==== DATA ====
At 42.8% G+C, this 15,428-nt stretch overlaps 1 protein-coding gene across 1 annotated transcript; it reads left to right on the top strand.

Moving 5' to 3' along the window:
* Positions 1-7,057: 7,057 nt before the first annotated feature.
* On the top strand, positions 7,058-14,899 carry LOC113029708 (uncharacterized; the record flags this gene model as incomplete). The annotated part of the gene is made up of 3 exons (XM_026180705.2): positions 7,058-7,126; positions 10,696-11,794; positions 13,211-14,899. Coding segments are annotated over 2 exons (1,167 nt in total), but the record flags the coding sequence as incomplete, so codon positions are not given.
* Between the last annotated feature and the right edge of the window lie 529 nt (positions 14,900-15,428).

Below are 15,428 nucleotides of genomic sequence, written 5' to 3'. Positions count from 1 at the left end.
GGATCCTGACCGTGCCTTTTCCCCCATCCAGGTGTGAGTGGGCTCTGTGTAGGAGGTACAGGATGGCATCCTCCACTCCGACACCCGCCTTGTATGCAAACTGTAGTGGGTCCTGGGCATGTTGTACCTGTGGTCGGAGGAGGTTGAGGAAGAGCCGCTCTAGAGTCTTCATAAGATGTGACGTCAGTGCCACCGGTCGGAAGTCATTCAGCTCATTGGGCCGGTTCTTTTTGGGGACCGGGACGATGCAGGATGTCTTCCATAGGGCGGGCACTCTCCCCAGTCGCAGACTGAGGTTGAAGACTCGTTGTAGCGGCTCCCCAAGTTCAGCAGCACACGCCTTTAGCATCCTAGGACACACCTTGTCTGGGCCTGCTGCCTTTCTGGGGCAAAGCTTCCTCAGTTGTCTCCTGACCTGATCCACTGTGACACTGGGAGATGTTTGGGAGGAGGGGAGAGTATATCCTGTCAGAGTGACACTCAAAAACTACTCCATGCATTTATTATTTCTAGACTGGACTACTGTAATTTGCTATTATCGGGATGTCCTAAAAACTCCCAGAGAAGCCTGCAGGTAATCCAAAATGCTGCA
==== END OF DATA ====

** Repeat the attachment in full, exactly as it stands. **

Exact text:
At 42.8% G+C, this 15,428-nt stretch overlaps 1 protein-coding gene across 1 annotated transcript; it reads left to right on the top strand.

Moving 5' to 3' along the window:
* Positions 1-7,057: 7,057 nt before the first annotated feature.
* On the top strand, positions 7,058-14,899 carry LOC113029708 (uncharacterized; the record flags this gene model as incomplete). The annotated part of the gene is made up of 3 exons (XM_026180705.2): positions 7,058-7,126; positions 10,696-11,794; positions 13,211-14,899. Coding segments are annotated over 2 exons (1,167 nt in total), but the record flags the coding sequence as incomplete, so codon positions are not given.
* Between the last annotated feature and the right edge of the window lie 529 nt (positions 14,900-15,428).

Below are 15,428 nucleotides of genomic sequence, written 5' to 3'. Positions count from 1 at the left end.
GGATCCTGACCGTGCCTTTTCCCCCATCCAGGTGTGAGTGGGCTCTGTGTAGGAGGTACAGGATGGCATCCTCCACTCCGACACCCGCCTTGTATGCAAACTGTAGTGGGTCCTGGGCATGTTGTACCTGTGGTCGGAGGAGGTTGAGGAAGAGCCGCTCTAGAGTCTTCATAAGATGTGACGTCAGTGCCACCGGTCGGAAGTCATTCAGCTCATTGGGCCGGTTCTTTTTGGGGACCGGGACGATGCAGGATGTCTTCCATAGGGCGGGCACTCTCCCCAGTCGCAGACTGAGGTTGAAGACTCGTTGTAGCGGCTCCCCAAGTTCAGCAGCACACGCCTTTAGCATCCTAGGACACACCTTGTCTGGGCCTGCTGCCTTTCTGGGGCAAAGCTTCCTCAGTTGTCTCCTGACCTGATCCACTGTGACACTGGGAGATGTTTGGGAGGAGGGGAGAGTATATCCTGTCAGAGTGACACTCAAAAACTACTCCATGCATTTATTATTTCTAGACTGGACTACTGTAATTTGCTATTATCGGGATGTCCTAAAAACTCCCAGAGAAGCCTGCAGGTAATCCAAAATGCTGCA